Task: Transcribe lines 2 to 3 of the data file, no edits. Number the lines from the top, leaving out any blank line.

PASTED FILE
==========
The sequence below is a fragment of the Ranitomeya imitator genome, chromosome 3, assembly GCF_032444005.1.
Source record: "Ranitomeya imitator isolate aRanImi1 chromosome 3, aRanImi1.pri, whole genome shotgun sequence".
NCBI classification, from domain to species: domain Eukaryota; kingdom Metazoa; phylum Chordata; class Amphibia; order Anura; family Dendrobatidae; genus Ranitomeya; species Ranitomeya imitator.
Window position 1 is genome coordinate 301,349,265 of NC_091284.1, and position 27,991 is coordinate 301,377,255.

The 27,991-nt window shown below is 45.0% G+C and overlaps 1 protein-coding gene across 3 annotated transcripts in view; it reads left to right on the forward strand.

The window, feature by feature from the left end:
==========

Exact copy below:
Source record: "Ranitomeya imitator isolate aRanImi1 chromosome 3, aRanImi1.pri, whole genome shotgun sequence".
NCBI classification, from domain to species: domain Eukaryota; kingdom Metazoa; phylum Chordata; class Amphibia; order Anura; family Dendrobatidae; genus Ranitomeya; species Ranitomeya imitator.